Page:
In Michigan, as in other states, the use of joint tenancy is one way to co-own property and allow it to pass outside of probate when one co-owner dies. However, it may or may not be the best choice, depending on one’s individual circumstances.
What is Joint Tenancy?
Joint tenancy is a type of property ownership between two or more owners. It is an undivided ownership; in other words, all owners own the entire asset. Each joint tenant also has an equal interest in the property with all other owners. No one owner owns “more” of the property.
All tenants must become joint tenants at the same time, and via the same document. The right of survivorship means that when one joint tenant dies, the ownership immediately passes to the surviving tenant or joint tenants. No document or instrument, other than the deed that originally created the joint tenancy, is necessary to make this happen. A joint tenant cannot will his or her interest in the property to anyone–it will pass automatically to the joint tenant. However, the interest can be sold to another party.
Why Choose Joint Tenancy?
As noted above, a primary reason to choose joint tenancy is to avoid the probate process. Other property, such as a bank account, can also be held by joint tenancy. Another advantage of is that all owners are equally responsible for the held asset. It simplifies ownership of an asset in many ways.
Why Not Choose Joint Tenancy?
Joint tenancy may not be the best choice for everyone or in every situation. For instance, joint tenancies are irreversible, unless everyone agrees. Consider a situation in which mom and dad create a joint tenancy between each of them and their son, and mom dies, following which dad and son become estranged. The ownership and management of the property is then much more difficult.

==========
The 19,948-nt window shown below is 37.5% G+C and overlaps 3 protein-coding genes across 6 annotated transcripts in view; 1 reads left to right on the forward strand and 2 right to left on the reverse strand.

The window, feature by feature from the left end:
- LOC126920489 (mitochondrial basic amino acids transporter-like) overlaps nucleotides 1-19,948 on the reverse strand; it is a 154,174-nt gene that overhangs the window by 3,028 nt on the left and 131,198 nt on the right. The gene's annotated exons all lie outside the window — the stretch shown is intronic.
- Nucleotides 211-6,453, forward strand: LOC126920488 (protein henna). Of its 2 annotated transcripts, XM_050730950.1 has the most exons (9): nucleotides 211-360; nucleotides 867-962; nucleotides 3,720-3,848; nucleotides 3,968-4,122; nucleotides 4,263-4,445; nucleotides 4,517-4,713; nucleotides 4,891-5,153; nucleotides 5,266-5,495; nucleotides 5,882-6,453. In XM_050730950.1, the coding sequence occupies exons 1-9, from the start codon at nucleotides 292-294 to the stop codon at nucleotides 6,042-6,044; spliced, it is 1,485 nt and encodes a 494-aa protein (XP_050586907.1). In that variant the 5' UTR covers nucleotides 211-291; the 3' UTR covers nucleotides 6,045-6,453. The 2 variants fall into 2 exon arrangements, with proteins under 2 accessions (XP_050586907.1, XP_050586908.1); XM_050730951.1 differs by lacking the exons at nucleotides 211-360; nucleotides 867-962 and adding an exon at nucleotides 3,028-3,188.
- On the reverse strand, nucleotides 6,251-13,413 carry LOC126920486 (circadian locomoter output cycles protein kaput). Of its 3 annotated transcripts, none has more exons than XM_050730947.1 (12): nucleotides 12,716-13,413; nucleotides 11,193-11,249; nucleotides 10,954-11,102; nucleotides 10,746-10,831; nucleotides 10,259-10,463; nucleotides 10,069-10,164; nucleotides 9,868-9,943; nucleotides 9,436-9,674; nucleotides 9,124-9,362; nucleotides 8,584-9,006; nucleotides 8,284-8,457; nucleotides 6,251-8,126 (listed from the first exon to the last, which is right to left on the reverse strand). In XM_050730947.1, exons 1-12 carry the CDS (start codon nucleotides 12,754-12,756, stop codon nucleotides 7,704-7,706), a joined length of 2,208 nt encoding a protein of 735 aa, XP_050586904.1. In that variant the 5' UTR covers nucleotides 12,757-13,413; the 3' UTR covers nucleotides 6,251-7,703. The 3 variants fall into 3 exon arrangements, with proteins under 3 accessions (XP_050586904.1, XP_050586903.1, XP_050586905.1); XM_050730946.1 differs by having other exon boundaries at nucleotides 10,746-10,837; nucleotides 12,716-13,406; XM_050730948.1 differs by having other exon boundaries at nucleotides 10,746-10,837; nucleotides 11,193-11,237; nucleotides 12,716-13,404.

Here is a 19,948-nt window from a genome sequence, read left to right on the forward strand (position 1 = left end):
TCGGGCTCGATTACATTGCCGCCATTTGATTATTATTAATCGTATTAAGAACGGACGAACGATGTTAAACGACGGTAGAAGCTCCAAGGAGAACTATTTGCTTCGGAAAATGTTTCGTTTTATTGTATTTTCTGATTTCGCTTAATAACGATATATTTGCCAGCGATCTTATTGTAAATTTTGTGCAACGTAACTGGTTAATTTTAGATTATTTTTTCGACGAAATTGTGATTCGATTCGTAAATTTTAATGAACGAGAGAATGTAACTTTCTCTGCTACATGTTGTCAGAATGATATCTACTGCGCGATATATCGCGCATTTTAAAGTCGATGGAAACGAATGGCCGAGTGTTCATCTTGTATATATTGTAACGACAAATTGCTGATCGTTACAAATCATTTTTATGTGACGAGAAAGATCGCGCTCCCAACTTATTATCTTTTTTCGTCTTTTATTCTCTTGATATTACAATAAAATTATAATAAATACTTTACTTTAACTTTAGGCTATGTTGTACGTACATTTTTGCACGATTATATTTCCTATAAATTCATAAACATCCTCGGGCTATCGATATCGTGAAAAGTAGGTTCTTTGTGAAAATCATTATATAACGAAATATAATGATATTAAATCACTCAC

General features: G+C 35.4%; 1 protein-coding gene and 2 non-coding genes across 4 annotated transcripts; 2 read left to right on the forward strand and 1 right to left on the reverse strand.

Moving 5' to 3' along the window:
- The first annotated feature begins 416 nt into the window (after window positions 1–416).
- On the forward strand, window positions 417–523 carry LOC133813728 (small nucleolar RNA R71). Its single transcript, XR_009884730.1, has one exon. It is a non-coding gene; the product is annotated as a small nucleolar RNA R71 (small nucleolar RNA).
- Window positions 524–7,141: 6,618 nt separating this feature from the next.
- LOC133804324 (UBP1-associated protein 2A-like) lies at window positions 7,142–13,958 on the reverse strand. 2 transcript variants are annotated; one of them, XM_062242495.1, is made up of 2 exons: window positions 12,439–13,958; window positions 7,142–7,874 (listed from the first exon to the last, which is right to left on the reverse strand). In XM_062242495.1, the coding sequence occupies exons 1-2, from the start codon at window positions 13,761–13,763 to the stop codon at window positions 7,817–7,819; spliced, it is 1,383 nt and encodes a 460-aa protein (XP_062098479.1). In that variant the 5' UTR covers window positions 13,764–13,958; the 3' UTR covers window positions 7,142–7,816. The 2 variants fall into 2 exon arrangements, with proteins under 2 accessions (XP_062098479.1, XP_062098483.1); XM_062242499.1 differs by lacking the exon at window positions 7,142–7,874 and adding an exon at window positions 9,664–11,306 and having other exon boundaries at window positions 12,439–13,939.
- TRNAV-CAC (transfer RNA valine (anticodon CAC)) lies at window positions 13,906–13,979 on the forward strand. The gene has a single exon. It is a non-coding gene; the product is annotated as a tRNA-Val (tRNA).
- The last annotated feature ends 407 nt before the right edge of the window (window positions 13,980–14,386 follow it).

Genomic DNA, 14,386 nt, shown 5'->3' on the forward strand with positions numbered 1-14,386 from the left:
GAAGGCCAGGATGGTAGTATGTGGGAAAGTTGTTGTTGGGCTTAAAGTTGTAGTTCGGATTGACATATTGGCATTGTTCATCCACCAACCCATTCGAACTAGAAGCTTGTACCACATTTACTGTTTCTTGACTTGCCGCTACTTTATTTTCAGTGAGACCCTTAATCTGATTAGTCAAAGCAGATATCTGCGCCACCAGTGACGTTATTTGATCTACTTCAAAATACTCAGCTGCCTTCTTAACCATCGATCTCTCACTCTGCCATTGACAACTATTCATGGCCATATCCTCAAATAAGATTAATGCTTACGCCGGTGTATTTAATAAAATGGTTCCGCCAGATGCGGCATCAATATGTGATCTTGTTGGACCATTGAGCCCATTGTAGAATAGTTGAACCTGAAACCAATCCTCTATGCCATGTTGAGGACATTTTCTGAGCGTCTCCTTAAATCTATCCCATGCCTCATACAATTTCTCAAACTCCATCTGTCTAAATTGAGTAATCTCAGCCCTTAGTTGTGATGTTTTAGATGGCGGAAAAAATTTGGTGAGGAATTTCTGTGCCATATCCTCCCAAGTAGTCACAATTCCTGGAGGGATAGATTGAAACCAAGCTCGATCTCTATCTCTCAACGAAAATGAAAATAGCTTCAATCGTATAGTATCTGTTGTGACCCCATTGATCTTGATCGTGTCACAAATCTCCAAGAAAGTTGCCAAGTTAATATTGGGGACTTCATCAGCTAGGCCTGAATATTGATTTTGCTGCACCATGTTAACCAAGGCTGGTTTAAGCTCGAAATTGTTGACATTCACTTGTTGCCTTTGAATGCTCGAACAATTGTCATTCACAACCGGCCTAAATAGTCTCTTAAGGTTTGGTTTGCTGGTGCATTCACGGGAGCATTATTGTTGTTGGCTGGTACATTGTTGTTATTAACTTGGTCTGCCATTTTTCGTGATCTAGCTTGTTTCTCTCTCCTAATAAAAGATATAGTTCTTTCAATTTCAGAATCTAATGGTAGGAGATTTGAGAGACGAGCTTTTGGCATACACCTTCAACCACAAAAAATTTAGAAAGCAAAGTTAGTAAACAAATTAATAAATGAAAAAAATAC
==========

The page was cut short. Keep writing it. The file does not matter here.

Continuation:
There may also be capital gains tax implications to transferring property by joint tenancy. A property owner who acquires property by joint tenancy may pay more in capital gains taxes upon selling the property than one who inherited the property.
A joint tenant in Michigan is also legally bound to the other joint tenants. What this means is that the financial difficulties of one may become a problem for all. For instance, if a joint tenant goes through bankruptcy or is sued, their ownership interest in the property is an asset for consideration in those legal matters.
Last but not least, because each joint tenant has an undivided interest in the property, one joint tenant cannot refuse to allow another access to the property or other benefits of ownership, such as rent payments.
Consider Options Carefully
Joint tenancy has pronounced advantages as well as some severe disadvantages. Whether it is the best choice depends heavily on a number of factors. A joint tenancy is technically simple to enter into, but may be difficult to dissolve. Therefore, before choosing to become a joint tenant or to transfer property to, one should always seek the advice of a qualified Michigan attorney.